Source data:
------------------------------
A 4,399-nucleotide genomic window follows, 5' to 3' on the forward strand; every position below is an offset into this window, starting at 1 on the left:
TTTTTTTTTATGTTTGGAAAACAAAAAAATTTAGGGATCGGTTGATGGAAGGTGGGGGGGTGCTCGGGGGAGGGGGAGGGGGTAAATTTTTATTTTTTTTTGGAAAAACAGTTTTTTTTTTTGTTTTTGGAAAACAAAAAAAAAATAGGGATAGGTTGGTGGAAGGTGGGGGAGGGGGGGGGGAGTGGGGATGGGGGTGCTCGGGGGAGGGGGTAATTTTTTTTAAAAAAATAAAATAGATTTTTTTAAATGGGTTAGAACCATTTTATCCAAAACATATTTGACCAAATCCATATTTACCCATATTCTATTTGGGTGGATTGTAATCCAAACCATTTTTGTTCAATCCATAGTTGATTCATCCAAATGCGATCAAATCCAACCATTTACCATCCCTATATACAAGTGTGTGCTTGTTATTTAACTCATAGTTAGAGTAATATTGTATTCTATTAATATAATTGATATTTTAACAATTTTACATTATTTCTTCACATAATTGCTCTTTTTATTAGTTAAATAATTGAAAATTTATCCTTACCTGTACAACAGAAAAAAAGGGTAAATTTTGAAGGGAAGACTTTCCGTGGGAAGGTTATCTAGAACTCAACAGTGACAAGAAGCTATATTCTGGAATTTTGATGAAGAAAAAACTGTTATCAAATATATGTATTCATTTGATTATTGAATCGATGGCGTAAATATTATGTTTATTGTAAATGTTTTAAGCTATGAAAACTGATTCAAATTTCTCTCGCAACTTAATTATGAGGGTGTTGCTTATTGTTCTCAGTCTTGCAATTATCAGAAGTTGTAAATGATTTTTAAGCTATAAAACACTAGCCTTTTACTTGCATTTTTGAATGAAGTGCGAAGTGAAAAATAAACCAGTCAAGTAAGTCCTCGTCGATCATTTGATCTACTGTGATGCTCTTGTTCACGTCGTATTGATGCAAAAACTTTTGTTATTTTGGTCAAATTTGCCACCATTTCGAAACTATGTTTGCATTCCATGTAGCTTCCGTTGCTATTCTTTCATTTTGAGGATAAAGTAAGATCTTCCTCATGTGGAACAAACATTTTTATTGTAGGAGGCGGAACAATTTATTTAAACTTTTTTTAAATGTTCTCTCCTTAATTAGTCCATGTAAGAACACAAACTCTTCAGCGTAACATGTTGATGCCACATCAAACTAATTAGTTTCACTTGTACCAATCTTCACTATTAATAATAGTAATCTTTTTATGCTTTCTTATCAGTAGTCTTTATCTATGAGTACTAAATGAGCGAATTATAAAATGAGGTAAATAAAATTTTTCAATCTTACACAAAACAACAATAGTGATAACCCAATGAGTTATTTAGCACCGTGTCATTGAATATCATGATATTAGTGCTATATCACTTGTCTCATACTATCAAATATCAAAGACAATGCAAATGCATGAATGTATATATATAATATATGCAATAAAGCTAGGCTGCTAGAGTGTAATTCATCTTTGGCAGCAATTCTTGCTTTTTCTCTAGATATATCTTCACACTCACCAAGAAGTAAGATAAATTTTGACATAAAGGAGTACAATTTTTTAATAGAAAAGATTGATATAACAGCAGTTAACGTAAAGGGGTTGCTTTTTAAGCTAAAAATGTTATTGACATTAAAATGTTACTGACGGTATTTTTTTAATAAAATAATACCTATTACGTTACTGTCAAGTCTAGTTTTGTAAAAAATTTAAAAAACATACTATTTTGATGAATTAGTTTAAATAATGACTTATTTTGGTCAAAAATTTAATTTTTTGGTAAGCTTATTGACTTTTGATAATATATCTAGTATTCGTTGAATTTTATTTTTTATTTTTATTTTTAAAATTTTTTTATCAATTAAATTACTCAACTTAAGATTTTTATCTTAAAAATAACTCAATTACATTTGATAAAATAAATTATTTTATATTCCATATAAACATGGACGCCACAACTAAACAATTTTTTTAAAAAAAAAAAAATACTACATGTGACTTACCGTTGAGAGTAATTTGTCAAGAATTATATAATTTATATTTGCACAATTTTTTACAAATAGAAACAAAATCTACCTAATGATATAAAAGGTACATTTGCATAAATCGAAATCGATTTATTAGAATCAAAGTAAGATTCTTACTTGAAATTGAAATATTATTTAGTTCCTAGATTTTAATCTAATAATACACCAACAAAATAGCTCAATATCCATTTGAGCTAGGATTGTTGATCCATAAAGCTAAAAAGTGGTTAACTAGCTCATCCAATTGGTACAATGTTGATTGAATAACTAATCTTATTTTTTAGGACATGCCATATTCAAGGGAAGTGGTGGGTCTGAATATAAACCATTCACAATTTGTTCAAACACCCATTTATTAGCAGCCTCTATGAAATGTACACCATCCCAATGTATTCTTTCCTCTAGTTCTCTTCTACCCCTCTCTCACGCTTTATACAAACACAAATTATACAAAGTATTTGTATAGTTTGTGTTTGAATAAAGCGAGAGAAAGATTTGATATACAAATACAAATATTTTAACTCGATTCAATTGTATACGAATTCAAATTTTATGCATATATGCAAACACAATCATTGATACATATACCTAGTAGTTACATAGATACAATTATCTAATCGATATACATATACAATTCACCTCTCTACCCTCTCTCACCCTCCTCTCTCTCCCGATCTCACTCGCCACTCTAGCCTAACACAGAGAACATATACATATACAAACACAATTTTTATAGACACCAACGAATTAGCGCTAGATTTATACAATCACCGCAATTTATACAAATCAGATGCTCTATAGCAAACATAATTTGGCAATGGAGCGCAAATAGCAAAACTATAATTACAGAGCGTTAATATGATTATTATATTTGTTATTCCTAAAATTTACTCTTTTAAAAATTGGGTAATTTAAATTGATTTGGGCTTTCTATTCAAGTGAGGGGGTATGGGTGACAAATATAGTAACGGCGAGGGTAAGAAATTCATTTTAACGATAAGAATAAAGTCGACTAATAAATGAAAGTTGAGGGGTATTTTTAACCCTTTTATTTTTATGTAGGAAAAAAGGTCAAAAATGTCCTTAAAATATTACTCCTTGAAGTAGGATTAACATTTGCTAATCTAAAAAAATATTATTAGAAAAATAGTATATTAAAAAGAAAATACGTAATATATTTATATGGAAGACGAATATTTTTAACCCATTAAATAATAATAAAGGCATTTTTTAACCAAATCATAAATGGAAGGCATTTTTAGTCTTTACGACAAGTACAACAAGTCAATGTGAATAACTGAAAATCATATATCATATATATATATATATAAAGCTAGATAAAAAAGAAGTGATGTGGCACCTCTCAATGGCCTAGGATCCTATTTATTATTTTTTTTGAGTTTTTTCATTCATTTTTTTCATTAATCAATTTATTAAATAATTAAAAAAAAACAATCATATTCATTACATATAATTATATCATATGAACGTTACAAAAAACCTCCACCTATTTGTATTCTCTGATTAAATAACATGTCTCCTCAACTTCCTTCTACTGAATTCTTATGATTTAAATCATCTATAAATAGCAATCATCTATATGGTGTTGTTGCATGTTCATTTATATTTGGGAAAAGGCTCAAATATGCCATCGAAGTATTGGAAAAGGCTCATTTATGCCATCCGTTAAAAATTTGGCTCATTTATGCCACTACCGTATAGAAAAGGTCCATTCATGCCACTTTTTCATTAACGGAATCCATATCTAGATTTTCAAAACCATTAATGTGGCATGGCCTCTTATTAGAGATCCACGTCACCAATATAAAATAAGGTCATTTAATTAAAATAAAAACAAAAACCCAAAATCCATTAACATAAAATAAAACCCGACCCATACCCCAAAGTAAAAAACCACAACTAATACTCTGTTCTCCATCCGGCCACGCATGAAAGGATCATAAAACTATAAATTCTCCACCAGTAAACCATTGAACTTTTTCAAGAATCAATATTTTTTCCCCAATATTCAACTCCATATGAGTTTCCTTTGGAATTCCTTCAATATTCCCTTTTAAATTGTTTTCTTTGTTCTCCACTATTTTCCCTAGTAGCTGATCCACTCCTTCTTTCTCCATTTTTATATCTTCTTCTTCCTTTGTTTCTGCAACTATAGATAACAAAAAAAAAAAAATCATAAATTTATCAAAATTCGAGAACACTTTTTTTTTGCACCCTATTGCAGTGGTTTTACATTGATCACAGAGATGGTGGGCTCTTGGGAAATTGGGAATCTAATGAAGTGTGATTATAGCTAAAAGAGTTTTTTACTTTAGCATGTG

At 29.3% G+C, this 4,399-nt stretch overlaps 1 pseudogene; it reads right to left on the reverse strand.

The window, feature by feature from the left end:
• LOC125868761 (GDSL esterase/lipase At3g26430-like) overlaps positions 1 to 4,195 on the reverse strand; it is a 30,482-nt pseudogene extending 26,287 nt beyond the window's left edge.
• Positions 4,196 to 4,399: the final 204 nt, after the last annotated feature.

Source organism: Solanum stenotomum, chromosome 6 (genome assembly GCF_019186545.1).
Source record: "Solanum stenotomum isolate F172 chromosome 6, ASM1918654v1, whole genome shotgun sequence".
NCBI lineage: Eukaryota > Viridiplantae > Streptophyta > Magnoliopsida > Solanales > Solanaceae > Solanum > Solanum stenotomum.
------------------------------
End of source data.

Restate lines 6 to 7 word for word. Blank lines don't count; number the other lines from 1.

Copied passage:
• Positions 4,196 to 4,399: the final 204 nt, after the last annotated feature.

Source organism: Solanum stenotomum, chromosome 6 (genome assembly GCF_019186545.1).